The General Accounting Office identified all managed-care plans in the United States with more than 1000 Medicare beneficiaries (a total of 38 plans) and requested identifying information for patients enrolled in risk plans who had had an acute myocardial infarction. Thirty-seven of the 38 plans, representing 99 percent of enrollees in the seven states, provided this information, which was then cross-linked with data in the CCP. Information on patients whose hospital records were not part of the CCP was sent to the CCP's data-abstraction centers. CCP staff members received hospital records for 92 percent of these patients. We applied the eligibility criteria used for the fee-for-service sample to the managed-care sample and identified 4732 eligible patients from a total sample of 8476 patients in the seven states.
Sources of Data
The procedures used for data abstraction and quality control in the CCP have been described previously. (14,15,16,17) Briefly, HCFA established contracts with two data-abstraction centers. Hospitals sent copies of the patients' records to these centers, where the relevant data were abstracted. We defined the index admission as including any transfer to a second hospital. For patients who were transferred from one hospital to another, data from both hospitals were abstracted.
We obtained information about each hospital from the Medicare Provider of Service file and the American Hospital Association data base. (18) We contacted the hospital by telephone to determine whether it had facilities for performing coronary angiography. If a patient was transferred during the initial admission, we documented the characteristics of the first hospital to which the patient was admitted.
Indications for Angiography
We studied indications associated with the post-acute phase of infarction (from 12 hours after the onset of symptoms until discharge), which is the period during which 90 percent of all angiographic procedures are performed. Moreover, given the emergency nature of an admission for myocardial infarction, this is the period during which managed-care organizations are most likely to use their own physicians, consultants, and protocols to influence the care of their hospitalized members.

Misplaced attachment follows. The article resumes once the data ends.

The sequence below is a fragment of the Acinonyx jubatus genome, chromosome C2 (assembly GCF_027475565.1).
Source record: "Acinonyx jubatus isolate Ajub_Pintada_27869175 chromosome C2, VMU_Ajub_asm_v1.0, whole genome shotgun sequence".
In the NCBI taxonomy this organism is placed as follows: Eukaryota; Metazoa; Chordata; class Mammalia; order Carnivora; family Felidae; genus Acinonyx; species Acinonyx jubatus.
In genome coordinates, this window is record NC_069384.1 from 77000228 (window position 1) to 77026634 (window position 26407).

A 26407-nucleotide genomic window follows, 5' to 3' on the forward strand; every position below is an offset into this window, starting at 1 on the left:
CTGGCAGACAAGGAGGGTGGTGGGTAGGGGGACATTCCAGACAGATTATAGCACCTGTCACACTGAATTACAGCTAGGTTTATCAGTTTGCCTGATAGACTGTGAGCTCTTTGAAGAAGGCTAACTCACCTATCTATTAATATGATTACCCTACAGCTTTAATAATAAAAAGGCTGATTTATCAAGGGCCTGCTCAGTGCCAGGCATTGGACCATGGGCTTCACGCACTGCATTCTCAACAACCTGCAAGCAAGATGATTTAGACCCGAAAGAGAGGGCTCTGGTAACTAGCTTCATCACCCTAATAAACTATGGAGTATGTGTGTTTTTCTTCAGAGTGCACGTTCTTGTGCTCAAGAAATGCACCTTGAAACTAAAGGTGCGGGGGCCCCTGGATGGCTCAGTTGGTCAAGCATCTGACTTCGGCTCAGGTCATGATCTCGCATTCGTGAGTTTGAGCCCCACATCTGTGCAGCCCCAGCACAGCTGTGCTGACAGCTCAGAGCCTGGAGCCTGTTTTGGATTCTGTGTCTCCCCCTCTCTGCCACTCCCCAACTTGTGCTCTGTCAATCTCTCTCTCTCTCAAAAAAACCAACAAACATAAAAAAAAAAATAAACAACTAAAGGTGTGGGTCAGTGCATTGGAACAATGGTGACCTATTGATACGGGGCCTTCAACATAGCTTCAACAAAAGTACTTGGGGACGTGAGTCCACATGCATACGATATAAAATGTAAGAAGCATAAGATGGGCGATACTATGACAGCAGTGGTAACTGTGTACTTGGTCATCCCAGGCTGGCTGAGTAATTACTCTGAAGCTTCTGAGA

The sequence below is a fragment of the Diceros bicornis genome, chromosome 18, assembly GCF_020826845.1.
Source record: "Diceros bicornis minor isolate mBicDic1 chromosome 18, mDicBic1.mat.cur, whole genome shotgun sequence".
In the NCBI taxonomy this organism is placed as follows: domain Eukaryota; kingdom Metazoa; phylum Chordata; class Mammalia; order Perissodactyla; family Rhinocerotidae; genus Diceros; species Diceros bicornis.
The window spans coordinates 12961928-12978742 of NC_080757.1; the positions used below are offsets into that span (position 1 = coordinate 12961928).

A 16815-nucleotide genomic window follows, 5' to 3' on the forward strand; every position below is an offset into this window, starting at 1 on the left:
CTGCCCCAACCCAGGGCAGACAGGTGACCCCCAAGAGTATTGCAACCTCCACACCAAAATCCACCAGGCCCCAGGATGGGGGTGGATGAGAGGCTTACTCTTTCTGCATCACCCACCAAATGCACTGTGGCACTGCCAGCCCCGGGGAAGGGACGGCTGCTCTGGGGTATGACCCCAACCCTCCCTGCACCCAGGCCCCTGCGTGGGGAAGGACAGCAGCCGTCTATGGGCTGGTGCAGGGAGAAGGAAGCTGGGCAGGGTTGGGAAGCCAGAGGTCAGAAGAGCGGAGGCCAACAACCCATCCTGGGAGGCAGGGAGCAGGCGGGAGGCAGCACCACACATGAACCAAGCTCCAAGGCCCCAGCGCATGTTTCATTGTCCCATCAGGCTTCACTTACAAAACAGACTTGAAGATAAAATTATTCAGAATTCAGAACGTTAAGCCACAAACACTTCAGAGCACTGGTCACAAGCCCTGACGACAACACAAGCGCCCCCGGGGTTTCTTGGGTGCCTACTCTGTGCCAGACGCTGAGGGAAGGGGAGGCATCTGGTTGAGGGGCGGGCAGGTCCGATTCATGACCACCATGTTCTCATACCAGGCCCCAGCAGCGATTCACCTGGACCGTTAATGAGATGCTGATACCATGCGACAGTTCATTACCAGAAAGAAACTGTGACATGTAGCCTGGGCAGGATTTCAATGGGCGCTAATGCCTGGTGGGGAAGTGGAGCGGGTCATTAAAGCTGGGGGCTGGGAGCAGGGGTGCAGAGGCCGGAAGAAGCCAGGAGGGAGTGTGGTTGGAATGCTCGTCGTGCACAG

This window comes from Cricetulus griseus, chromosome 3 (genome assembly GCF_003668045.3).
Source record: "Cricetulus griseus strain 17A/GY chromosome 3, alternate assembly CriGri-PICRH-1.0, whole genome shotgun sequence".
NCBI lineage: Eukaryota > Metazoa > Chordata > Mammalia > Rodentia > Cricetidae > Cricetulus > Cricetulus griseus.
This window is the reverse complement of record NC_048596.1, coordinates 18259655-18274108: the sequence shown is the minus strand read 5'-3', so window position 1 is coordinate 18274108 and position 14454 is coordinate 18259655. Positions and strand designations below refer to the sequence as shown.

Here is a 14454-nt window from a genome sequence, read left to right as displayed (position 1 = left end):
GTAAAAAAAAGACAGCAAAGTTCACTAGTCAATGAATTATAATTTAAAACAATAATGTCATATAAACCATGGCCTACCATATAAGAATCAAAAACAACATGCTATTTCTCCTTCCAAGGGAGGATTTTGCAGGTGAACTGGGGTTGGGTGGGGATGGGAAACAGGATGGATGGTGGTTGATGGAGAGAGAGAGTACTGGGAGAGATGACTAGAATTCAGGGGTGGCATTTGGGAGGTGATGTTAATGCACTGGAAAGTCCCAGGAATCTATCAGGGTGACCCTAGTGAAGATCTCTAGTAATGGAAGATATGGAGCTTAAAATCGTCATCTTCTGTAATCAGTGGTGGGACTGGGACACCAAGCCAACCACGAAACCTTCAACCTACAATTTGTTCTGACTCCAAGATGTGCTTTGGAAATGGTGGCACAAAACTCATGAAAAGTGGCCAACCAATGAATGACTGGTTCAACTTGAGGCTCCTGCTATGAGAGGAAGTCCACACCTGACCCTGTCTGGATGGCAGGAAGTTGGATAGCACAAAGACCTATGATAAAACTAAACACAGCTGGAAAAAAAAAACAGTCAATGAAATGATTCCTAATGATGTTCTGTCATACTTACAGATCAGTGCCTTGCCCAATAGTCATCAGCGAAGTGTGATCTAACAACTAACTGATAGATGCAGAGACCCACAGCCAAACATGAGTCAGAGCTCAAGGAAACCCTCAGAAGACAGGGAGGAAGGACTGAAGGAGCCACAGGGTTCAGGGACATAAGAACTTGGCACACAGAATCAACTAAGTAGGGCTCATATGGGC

On the basis of data collected from the hospital record, we assigned each patient to an ACC-AHA class. A panel of knowledgeable physicians devised the coding algorithm, which is described in the Appendix. Class I includes indications for which angiography is "beneficial, useful, and effective." (13) Class II includes indications for which there are conflicting data on the usefulness of the procedure, with a subclassification according to whether the evidence favors the efficacy of angiography (class IIa) or is less clear-cut (class IIb). Class III includes indications for which angiography is not effective.
Use of Angiography According to Cohort
We first compared the two samples according to the percentage of patients assigned to each ACC-AHA class. We then determined the level of underuse of angiography (the percentage of patients assigned to class I who did not undergo angiography) and the level of inappropriate use (the percentage of patients assigned to class III who did undergo angiography) in the overall study population. Although we report utilization rates for class IIa and class IIb, we did not attempt to evaluate underuse or inappropriate use for the patients assigned to these classes, since they include indications for which the efficacy of angiography is uncertain. (13) All reported P values are two-sided.
We compared the unadjusted rates of angiography using Pearson's chi-square test. We calculated adjusted rates according to each ACC-AHA class for the fee-for-service and managed-care groups by standardizing the data to our patient population with the use of a regression-based approach. (19,20) That is, for patients assigned to each ACC-AHA class, we fitted a logistic-regression model that included a variable representing the type of care, and we adjusted the model for demographic variables (age, sex, and race or ethnic group); clinical variables (presence or absence of a history of acute myocardial infarction, congestive heart failure, pulmonary disease, stroke, hypertension, diabetes, or dementia); and characteristics of the hospital (state, teaching status, type of ownership, urban or rural location, and presence or absence of angiography facilities at the admitting hospital). We calculated the adjusted rate of angiography in the fee-for-service group by averaging the predicted probability of angiography, assuming that each patient had fee-for-service coverage and that all the other variables remained unchanged. Similarly, we calculated the adjusted rate of angiography in the managed-care group by averaging the probability of angiography, assuming that each patient was enrolled in a managed-care plan.